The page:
Malaysian karter Muizzuddin Musyaffa Abdul Gafar finished a commendable ninth overall in the 2016 CIK FIA European Championship; but has actually left the 14-year old Malaysian feeling distraught after failing to meet his personal target of finishing in the Top Five overall for the OK Junior category.
With a total of 73 championship points after four rounds of competition, Muizzuddin, or just Muizz among friends, family members and fellow competitors, ended his second European championship campaign 39 points behind the newly-crowned champion, Britain’s Finlay Kenneally of Team FA Kart Racing, who finished with a total haul of 112 points.
Denmark’s Noah Watt of Tony Kart took second overall with a total haul of 110 points while French karter Victor Martins of Team Kosmic took third overall with 109 points. At ninth overall, Muizzuddin, who competes under Italian-based DR Racing Kart factory team was the highest placed Asian racer in a grid of 73 karters from all over the world in the category that groups competitors between 13 and 15 years old.
“Overall, it is still a disappointing championship. After an excellent Round 3, we were aiming to finish on a high. Top 3 overall was possible. Even the championship crown was actually within reach. But, everything simply went wrong in Belgium. Maybe, I was pushing too hard and make some mistakes. I was slapped with a time penalty twice – one in Heat 2 and the other for Heat 3. That pulled down the results and I failed to qualify for the pre-final,” Muizz said of his performance in the final leg of the championship.
Third in the previous round in Portimao, Portugal in June, Muizz, who was on track to finish in the overall top three, failed to collect a single point at the final round Genk, Belgium last weekend and immediately saw him dropping down the championship ladder.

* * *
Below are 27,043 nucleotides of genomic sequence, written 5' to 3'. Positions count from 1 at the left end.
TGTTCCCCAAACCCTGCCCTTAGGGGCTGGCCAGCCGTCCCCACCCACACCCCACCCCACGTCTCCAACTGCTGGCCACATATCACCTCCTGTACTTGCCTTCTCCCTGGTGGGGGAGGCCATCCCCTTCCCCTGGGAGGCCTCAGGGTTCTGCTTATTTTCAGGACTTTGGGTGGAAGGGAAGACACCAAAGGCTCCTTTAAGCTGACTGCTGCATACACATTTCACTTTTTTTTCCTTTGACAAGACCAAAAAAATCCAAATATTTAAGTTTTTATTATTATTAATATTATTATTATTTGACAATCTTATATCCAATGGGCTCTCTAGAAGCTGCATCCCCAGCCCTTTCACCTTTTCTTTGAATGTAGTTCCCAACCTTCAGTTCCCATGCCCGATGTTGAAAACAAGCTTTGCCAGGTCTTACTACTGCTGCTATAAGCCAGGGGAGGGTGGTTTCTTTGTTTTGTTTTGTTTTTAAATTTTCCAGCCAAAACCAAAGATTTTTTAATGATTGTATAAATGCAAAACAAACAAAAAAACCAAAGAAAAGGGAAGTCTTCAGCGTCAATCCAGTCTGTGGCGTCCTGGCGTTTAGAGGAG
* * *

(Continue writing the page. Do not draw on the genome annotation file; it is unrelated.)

In a field of 76 karters, Muizz was 40th in qualifying. Eighth in Heat 1, Muizz was placed 33rd and 27th respectively for Heat 2 and Heat 3 after being imposed penalty timings for both races. In a clean Heat 4, the Malaysian karter took seventh place. With a combined result, he was placed in 59th position; and had to start his pre-final race from the tail end of the grid. In his haste to immediately move up and keep close to the race leaders, Muizz crashed at Turn 1; ending his race prematurely and out of contention.    
In the competition, championship points are awarded in qualifying heats, pre-final and the final race. While FIA is the international authority on motorsports affairs, CIK is the governing body for karting worldwide.
With this year’s European campaign over, Muizz said that the team’s focus now will be on the CIK FIA World Championship for the OK Junior category, which would be held in Sakhir, Bahrain from November 16 to 20.
“Basically, I would be competing against the same group of drivers again at the world championship. I would continue with my fitness programme to prepare for the event. At the same time, we are already looking towards next year … we are looking at moving directly into the Formula 4 championship.
“Naturally, we are looking at securing for sponsorship. So far, since I started karting in Italy, all the expenses are born by the family with full support from family and friends. With my track record, we are hopeful to secure some sponsorship and pursue my dream of becoming a Formula 1,” said Muizz, who was recently included in the prestigious Lamborghini Kart Drivers Program.
“Formula 1 has always been the dream and the target. We have drawn a programme to follow the footsteps of Lewis Hamilton, Nico Rosberg, Max Verstappen, Nico Hulkenberg and Sergio Perez. They opened their path to Formula 1 through Formula 4,” added Muizz, who created history in 2012 when he became Malaysia’s first ever go-kart winner in Europe when he won two regional races in Pulgia and Sicily in Italy when he was 10 years old in the 60 Mini category.
Competing in the same category for karters aged between 10 and 12 years old, Muizz also won the WSK Champions Cup overall title and the vice-champion crown in the WSK Masters Series in 2014.


Final championship standings after 4 rounds
1.Finlay Kenneally (Britain) – 112 pts
2. Noah Watt (Denmark) – 110 pts
3. Victor Martins (France) – 109 pts
4. Dennis Hauger (Norway) – 98 pts
5. Sami Taoufik (Morocco) – 97 pts
6. Caio Jotta Collet (Brazil) – 92 pts
7. Isac Blomqvist (Sweden) – 90 pts
8. David Vidales Arenjo (Spain) – 85 pts
9. Muizzuddin Musyaffa Abdul Gafar (Malaysia) – 73 pts
10. Kiern Jewiss (Britain) – 70 pts
11. Ivan Shvetsov (Russia) – 62 pts
12. Charles Milesi (France) – 60 pts
13. Teddy Wilson (Britain) – 59 pts
14. Ulysse De Pauw (Belgium)  – 51 pts
15. Ugo De Wilde (Belgium) – 46 pts
16. Oscar Piastri (Australia) – 46 pts
17. Théo Pourchaire (France) – 40 pts
18. Dmitrii Bogdanov (Russia) – 38 pts
19. Pavel Bulantsev (Russia) – 38 pts
20. Mikhail Simonov (Russia) – 34 pts
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